My experience has been that the majority of agencies take their training seriously and they monitor their employees to ensure that quality service is being provided. You will not find physical therapist, occupational therapist, registered nurses or social workers in the non-medical home health agency.

Cost: The cost of non-medical services in Northern Colorado varies depending on need but a good ball park figure is approximately $20 an hour. If you purchase service 24 hours a day that cost can be as low as $14 – $15 an hour. This service is paid for privately unless you qualify for some type of home based community service through your county aging programs. Contact your local area council on aging for guidance on this. Don’t assume that you don’t qualify; ASK!

Medical Home Health Care; You’ll find registered nurses, physical therapist, occupational therapist, social workers and certified nursing assistants at the medical home health agency.  The medical home health agency is driven by the Medicare dollar. The care provided under the Medicare A benefit is limited and a person must meet the requirement of being “home bound” in order to receive this service through your Medicare A benefit. This is a short term benefit and is typically a short term solution to a long term problem…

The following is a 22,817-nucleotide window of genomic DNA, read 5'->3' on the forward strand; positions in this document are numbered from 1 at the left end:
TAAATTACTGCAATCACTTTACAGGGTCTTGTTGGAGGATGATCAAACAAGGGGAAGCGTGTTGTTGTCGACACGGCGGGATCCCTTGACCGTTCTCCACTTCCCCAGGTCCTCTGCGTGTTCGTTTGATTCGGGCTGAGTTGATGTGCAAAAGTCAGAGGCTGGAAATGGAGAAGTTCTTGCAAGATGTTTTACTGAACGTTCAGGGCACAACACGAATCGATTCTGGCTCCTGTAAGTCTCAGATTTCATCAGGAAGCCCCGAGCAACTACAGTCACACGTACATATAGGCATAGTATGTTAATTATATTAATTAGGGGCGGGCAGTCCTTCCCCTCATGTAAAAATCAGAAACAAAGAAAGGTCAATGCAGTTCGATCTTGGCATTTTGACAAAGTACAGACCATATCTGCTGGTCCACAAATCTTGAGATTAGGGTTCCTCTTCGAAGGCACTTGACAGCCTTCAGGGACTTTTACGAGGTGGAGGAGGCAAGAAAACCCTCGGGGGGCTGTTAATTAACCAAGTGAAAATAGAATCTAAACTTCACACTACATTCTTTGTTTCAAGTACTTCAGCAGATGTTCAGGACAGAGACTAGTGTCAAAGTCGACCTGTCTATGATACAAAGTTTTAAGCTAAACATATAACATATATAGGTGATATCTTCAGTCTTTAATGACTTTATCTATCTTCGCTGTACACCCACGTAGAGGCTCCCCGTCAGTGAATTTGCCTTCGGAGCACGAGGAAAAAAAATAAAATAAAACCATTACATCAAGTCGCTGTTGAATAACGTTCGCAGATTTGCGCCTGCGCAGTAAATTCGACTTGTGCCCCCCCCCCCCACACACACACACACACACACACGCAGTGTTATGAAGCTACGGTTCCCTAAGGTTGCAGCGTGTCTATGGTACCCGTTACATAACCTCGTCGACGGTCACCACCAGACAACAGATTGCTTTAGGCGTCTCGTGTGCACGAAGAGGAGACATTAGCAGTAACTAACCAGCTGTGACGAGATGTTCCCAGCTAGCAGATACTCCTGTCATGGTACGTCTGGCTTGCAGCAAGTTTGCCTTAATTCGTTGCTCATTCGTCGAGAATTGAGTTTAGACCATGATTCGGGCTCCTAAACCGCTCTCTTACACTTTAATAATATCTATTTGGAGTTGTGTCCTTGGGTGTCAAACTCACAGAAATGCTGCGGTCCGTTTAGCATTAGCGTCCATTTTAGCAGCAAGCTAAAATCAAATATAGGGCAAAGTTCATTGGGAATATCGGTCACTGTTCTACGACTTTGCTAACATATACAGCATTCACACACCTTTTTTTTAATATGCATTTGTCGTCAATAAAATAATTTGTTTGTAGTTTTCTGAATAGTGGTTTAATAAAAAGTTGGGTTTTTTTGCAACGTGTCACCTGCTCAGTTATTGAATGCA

Cost: This service is covered under your Medicare A benefit on a limited basis. There will probably be a co-insurance that you will be responsible for. If you have Medicare supplemental insurance, they should pay the co-insurance and the agency should bill them.

Keep these points in mind

  • Medical Home Health is driven by Medicare dollars and regulated by the Federal Government. Therefore, they are limited in scope and what they can do for you. They can only provide services related to the skilled need.
  • In some areas such as Northern Colorado, some agencies provide both medical and non-medical home care which can be confusing as they have the businesses structured independently to meet government requirements (back to above point).